Harnessing the Petabyte: Data Science Research Center at Rensselaer Polytechnic Institute Explores Cloud Computing and Supercomputing To Analyze Big Data
September 9, 2013
The petabyte—a quantity of digital information 12 orders of magnitude greater than the lowly kilobyte—looms large as a future standard for data. To glean knowledge from this deluge of data, a team of researchers at the Data Science Research Center at Rensselaer Polytechnic Institute is combining the reach of cloud computing with the precision of supercomputers in a new approach to Big Data analysis.
“Advances in technology for medical imaging devices, sensors, and in powerful scientific simulations are producing data that we must be able to access and mine,” said Bulent Yener, founding director of the DSRC, a professor of computer science within the Rensselaer School of Science, and a member of the research team. “The trend is heading toward petabyte data and we need to develop algorithms and methods that can help us understand the knowledge contained within it.”
The team, led by Petros Drineas, associate professor of computer science at Rensselaer, has been awarded a four-year, $1 million grant from the National Science Foundation Division of Information & Intelligent Systems to explore the new strategies for mining petabyte data. The project will enlist key faculty from across the Institute including Drineas and Yener; Christopher Carothers, director of the Rensselaer supercomputing center, the Computational Center for Nanotechnology Innovations (CCNI), and professor of computer science; Mohammed Zaki, professor of computer science; and Angel Garcia, head of the Department of Physics, Applied Physics, and Astronomy and senior chaired professor in the Biocomputation and Bioinformatics Constellation.
Drineas said the team proposes a novel two-stage approach to harnessing the petabyte.
“This is a new paradigm in dealing with massive amounts of data,” Drineas said. “In the first stage, we will use cloud computing—which is cheap and easily accessible—to create a sketch or a statistical summary of the data. In the second stage, we feed those sketches to a more precise—but also more expensive—computational system, like those in the Rensselaer supercomputing center, to mine the data for information.”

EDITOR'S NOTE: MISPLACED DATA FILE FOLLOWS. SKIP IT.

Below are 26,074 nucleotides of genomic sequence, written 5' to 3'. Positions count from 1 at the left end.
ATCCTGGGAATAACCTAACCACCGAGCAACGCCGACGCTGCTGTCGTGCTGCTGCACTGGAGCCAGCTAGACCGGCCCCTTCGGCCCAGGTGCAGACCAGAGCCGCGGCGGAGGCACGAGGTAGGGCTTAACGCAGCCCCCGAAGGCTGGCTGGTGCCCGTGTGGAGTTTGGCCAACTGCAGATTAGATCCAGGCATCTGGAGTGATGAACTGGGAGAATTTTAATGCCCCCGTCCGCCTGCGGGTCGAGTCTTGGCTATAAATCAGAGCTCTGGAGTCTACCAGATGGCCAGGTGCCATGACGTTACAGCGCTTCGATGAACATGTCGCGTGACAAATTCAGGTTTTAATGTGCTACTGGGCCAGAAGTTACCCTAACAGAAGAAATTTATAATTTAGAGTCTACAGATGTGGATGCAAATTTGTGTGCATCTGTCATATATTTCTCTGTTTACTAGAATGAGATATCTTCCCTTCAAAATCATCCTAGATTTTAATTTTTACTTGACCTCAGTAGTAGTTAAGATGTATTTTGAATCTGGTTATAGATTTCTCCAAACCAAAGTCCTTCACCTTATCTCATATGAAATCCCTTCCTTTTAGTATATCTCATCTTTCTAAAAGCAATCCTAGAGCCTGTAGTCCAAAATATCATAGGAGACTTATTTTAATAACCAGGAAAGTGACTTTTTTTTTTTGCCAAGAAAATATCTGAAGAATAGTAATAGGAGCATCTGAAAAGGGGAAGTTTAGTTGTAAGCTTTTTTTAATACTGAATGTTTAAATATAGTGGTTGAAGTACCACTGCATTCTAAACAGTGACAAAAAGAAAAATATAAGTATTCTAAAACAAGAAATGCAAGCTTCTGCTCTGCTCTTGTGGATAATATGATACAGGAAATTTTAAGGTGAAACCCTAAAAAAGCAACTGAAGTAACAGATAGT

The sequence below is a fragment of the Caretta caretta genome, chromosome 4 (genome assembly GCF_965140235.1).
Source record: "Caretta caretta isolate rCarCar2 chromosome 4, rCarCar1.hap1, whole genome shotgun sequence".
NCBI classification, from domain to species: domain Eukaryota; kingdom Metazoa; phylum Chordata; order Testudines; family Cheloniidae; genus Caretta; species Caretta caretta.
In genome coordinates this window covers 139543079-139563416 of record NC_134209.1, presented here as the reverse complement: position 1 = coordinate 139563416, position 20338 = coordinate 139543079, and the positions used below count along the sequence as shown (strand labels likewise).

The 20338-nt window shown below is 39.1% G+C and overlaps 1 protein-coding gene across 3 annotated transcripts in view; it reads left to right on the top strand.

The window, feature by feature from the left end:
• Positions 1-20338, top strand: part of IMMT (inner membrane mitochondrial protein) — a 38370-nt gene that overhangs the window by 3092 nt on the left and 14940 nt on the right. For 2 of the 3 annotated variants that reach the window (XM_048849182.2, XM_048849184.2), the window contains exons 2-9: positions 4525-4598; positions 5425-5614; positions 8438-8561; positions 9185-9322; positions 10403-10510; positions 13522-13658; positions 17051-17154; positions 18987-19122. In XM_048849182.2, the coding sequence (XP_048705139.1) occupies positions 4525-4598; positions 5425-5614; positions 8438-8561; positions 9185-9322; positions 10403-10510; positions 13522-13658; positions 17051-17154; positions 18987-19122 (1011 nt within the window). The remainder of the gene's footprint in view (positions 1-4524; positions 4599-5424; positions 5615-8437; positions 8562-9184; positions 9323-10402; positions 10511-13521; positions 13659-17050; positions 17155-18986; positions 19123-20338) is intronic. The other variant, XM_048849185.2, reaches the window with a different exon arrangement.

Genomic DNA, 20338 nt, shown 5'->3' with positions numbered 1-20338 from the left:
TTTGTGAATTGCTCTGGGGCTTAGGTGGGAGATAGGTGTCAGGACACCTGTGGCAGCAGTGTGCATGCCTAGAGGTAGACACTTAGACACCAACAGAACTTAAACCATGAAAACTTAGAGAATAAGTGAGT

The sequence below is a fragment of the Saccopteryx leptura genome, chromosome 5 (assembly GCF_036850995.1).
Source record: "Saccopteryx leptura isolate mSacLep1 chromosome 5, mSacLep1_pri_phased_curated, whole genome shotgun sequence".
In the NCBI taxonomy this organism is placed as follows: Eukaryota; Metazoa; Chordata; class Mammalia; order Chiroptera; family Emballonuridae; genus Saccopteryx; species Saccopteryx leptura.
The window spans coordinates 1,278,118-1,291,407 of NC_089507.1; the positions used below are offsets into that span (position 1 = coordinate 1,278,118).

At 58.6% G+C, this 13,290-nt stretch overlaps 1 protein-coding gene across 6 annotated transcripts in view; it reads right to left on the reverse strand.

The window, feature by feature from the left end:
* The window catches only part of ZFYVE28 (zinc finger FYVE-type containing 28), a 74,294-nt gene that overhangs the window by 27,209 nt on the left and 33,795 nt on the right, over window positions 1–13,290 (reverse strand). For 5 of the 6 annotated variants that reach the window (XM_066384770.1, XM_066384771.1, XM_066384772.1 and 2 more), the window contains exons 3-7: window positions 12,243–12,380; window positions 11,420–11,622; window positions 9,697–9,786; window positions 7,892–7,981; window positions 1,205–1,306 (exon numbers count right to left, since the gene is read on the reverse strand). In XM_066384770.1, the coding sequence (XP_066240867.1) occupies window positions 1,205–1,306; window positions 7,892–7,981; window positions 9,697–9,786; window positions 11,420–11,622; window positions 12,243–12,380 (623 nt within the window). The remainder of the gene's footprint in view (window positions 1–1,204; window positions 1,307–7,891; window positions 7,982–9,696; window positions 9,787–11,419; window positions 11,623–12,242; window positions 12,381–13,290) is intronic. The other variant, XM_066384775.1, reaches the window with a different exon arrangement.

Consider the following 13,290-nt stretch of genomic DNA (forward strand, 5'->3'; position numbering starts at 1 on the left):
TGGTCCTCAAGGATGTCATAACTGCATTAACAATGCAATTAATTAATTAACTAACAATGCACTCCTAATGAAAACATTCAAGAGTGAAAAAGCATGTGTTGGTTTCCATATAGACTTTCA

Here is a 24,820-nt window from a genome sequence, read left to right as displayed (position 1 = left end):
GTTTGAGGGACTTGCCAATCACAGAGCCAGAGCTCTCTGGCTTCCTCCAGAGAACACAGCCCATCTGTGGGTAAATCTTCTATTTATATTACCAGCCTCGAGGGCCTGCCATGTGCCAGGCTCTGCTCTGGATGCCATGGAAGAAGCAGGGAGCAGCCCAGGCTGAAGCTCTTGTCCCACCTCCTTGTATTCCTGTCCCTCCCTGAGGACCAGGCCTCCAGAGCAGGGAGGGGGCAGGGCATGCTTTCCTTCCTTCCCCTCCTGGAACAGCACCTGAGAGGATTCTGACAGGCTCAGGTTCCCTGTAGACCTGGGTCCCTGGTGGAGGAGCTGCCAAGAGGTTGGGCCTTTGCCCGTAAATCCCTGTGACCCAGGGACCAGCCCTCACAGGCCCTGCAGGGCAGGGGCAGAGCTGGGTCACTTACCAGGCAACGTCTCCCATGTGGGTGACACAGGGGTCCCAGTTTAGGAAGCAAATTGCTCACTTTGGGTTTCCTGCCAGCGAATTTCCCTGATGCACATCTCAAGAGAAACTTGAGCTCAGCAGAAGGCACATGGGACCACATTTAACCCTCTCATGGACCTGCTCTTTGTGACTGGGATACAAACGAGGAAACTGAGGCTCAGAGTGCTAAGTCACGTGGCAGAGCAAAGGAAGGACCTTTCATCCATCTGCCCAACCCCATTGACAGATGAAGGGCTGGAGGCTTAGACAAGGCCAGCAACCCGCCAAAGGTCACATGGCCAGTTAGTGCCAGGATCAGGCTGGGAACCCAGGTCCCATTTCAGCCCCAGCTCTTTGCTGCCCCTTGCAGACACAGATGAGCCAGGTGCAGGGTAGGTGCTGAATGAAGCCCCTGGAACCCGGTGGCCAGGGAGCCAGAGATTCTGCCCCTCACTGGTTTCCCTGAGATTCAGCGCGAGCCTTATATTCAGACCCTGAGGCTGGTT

The problem, according to Yener, is that data on the petabyte scale is so large, scientists do not yet have a means to extract knowledge from the bounty.
“Scientifically, it is difficult to manage a petabyte of data,” said Yener. “It’s an enormous amount of data. If, for example, you wanted to transfer a petabyte of data from California to New York, you would need to hire an entire fleet of trucks to carry the disks. What we are trying to do is establish methods for mining and for extracting knowledge from this much data.”
Although petabyte data is still uncommon and not easily obtained (for this particular research project Angel Garcia will generate and provide a petabyte simulation of atomic-level movements), it is a visible frontier, and standard approaches to data analysis will be too costly, too time-consuming, and not sufficiently powerful to do the job given current computing power.
“Having a supercomputer process a petabyte of data is not a feasible model, but cloud computing cannot do the job alone either,” Yener said. “In this way, we do some pre-processing with the cloud, and then we do more precise computing with CCNI. So it is finding this balance between how much you are going to execute, and how accurately you can execute it.”
The work will include developing the techniques for pre-processing and precision processing, such as sampling, rank reduction, and search techniques. In one simplistic example, Yener said the cloud may calculate some simple statistics for the data—mean, maximum, average—which could be used to reduce the data into a “sketch” that could be further analyzed by a supercomputer.
Balancing between the two stages is critical, said Drineas.
“How do you execute these two stages? There are some steps, some algorithms, some techniques that we will be developing,” Drineas said. “The steps in cloud computing will all be directed to pre-processing, and the steps in supercomputing will all be directed to more exact, expensive, and precise calculations to mine the data.”
Established in 2010, the DSRC is focused on fostering research and development to address today’s most pressing data-centric and data-intensive research challenges, utilizing the unique resources available at Rensselaer. Recently, the DSRC welcomed General Dynamics Advanced Information Systems and General Electric as its first two corporate members.
Big Data, broad data, high performance computing, data analytics, and Web science are creating a significant transformation globally in the way we make connections, make discoveries, make decisions, make products, and ultimately make progress. The DSRC is a component of Rensselaer’s university-wide effort to maximize the capabilities of these tools and technologies for the purpose of expediting scientific discovery and innovation, developing the next generation of these digital enablers, and preparing our students to succeed and lead in this new data-driven world.